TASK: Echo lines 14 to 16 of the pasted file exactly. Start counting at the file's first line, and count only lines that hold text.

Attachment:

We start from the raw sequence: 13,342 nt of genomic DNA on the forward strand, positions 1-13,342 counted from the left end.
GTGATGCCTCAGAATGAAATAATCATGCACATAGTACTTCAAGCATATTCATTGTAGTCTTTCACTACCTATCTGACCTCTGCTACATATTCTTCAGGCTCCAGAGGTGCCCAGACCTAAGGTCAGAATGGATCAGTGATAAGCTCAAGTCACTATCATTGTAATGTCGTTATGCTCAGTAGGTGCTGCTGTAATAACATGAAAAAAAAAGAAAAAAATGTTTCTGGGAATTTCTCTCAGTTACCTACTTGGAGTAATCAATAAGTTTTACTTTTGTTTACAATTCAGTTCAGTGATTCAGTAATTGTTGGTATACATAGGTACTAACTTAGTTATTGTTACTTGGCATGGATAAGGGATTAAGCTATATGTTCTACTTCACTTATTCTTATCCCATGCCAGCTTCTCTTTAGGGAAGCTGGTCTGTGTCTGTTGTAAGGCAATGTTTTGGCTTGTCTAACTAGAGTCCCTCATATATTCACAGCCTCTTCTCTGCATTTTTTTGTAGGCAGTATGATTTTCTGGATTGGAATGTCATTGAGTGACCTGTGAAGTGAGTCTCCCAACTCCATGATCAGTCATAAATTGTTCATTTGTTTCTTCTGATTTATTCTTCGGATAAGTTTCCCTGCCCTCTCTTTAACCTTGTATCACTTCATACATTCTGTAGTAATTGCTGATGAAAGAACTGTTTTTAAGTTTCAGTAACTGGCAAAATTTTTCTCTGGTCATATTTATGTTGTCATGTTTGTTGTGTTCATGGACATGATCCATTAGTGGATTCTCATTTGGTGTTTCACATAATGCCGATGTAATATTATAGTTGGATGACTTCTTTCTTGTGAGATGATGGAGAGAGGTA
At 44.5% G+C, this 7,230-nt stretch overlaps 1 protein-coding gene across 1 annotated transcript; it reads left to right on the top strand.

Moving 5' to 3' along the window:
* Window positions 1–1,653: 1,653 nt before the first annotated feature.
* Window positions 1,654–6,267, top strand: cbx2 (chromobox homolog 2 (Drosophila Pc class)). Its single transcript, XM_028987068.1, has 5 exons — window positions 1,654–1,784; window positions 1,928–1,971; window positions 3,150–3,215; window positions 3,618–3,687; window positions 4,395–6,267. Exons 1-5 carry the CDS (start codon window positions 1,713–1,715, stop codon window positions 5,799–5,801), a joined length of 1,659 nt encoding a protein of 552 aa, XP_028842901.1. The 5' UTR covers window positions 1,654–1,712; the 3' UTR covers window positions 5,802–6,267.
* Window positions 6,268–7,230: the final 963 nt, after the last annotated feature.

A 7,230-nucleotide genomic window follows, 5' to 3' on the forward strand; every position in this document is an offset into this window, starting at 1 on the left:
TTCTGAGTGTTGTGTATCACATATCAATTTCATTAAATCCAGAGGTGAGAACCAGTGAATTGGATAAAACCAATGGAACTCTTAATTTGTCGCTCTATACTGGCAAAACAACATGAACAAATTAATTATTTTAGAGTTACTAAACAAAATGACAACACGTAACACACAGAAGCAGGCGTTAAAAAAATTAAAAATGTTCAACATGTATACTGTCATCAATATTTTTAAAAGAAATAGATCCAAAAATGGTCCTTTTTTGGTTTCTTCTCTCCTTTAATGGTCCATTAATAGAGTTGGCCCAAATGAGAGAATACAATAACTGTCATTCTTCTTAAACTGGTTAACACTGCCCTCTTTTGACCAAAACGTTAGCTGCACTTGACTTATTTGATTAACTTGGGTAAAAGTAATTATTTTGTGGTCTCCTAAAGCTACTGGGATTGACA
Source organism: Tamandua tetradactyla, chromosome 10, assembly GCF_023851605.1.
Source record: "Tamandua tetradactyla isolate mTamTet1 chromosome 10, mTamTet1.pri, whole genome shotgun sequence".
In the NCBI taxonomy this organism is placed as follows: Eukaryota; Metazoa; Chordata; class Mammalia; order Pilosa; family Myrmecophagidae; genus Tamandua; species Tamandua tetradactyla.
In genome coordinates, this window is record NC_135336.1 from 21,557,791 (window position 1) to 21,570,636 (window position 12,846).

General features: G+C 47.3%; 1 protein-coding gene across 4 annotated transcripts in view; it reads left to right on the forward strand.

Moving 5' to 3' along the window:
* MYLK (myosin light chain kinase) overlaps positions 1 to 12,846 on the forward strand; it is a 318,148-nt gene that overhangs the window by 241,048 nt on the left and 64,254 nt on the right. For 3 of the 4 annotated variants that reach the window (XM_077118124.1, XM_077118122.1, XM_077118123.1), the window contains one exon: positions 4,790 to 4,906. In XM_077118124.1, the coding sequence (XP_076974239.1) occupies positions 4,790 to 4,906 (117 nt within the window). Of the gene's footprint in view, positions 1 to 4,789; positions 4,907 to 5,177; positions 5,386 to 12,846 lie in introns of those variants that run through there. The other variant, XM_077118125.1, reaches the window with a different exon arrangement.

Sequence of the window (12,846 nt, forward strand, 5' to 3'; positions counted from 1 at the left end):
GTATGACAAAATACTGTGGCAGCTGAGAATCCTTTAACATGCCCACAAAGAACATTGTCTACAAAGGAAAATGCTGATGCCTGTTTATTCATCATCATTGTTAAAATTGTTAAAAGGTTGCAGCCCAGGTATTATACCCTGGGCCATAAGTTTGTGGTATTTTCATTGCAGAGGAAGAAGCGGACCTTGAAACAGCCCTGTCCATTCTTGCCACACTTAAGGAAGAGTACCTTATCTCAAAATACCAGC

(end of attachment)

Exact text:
General features: G+C 47.3%; 1 protein-coding gene across 4 annotated transcripts in view; it reads left to right on the forward strand.

Moving 5' to 3' along the window:
* MYLK (myosin light chain kinase) overlaps positions 1 to 12,846 on the forward strand; it is a 318,148-nt gene that overhangs the window by 241,048 nt on the left and 64,254 nt on the right. For 3 of the 4 annotated variants that reach the window (XM_077118124.1, XM_077118122.1, XM_077118123.1), the window contains one exon: positions 4,790 to 4,906. In XM_077118124.1, the coding sequence (XP_076974239.1) occupies positions 4,790 to 4,906 (117 nt within the window). Of the gene's footprint in view, positions 1 to 4,789; positions 4,907 to 5,177; positions 5,386 to 12,846 lie in introns of those variants that run through there. The other variant, XM_077118125.1, reaches the window with a different exon arrangement.